German civilians killed in revenge

An isolated Baltic Sea island was the scene of an ugly chapter in modern Polish history – the revenge killing of dozens of ethnic Germans just after the end of World War II.

The Institute of National Remembrance in Poland has begun trying to discover what really happened on Wolin Island in the harsh winter of 1945 and 1946.

The institute, located in Warsaw, is responsible for gathering documents and information about Polish post-war history and prosecuting war crimes against peace and humanity.

Thick Baltic ice cut off the islands of Wolin and Uznam from the rest of Poland. That meant that would-be victims of any atrocities would be unable to escape. About 22,000 ethnic Germans were living on the islands when the Red Army occupied Poland. The islands also included a few hundred Poles, mainly officials of newly established Communist institutions.

The Poles included Communist secret police and militia officials burning with a desire for vengeance. And, according to historians, they exacted their revenge. The Institute of National Remembrance said Poles killed more than 40 ethnic-German civilians, and robbed or imprisoned others.

Those committing the crimes drew no distinction between those who had been Nazi soldiers and ordinary ethnic Germans whose families had lived for centuries on Polish soil in such places as Silesia, Pomerania and East Prussia.

With many Poles harboring memories of German brutality during the war, acts of retribution against German civilians were common after the war. In fact, fearing retribution, many Germans fled.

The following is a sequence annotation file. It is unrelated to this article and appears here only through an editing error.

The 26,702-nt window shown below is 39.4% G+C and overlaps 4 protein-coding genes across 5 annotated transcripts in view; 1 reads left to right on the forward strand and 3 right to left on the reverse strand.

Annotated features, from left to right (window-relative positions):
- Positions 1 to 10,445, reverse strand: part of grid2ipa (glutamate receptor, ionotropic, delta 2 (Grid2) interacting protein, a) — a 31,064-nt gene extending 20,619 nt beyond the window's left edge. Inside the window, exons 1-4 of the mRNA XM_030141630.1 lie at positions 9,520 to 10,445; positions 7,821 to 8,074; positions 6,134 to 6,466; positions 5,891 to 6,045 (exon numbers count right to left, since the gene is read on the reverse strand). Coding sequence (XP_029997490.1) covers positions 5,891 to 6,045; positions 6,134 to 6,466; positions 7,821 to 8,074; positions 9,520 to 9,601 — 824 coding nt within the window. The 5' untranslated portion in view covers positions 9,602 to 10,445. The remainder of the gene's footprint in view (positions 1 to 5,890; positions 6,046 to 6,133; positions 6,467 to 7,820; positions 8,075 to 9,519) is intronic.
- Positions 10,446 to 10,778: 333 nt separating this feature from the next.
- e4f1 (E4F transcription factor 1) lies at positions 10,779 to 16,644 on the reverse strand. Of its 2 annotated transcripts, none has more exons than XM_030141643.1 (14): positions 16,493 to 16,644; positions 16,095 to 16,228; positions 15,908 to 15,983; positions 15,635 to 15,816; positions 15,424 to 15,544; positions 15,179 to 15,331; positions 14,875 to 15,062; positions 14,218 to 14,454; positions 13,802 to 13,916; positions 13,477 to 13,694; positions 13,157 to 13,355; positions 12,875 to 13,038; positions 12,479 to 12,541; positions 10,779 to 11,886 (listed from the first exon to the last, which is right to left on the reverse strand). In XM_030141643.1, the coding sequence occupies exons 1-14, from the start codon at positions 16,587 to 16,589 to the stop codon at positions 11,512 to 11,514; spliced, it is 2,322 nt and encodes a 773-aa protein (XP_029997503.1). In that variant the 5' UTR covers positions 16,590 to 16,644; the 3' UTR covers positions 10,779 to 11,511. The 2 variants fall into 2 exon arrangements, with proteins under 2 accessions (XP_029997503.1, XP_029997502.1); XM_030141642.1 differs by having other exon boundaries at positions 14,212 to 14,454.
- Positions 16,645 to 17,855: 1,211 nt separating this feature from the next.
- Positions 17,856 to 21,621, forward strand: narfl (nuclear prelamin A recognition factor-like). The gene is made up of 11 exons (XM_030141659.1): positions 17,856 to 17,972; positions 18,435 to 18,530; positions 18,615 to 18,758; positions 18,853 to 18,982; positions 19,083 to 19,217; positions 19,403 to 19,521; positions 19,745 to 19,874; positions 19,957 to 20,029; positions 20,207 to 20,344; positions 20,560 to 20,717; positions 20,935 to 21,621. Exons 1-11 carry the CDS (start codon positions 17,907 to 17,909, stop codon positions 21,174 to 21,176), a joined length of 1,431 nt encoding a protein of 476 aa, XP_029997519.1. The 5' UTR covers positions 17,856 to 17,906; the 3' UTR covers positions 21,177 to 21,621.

When the ice that had isolated Wolin melted, a Communist official from the nearby mainland city of Koszalin arrived to check out the situation on the island. When he began hearing about the number of atrocities committed against Germans there, he launched an investigation. But the seven Poles who were found guilty received slap-on -the-wrist sentences – a few years imprisonment each.

Communist officials never let the public know about this disgraceful part of Polish history. Many facts about the atrocities are still unknown and that’s why the Institute of National Remembrance is looking into the situation.
There are indications that most of the murders took place in a militia building on ul. Piastowska in Swinoujscie that is now a school. Institute staff believe the murder victims may have been buried under what is today an asphalt school playground.

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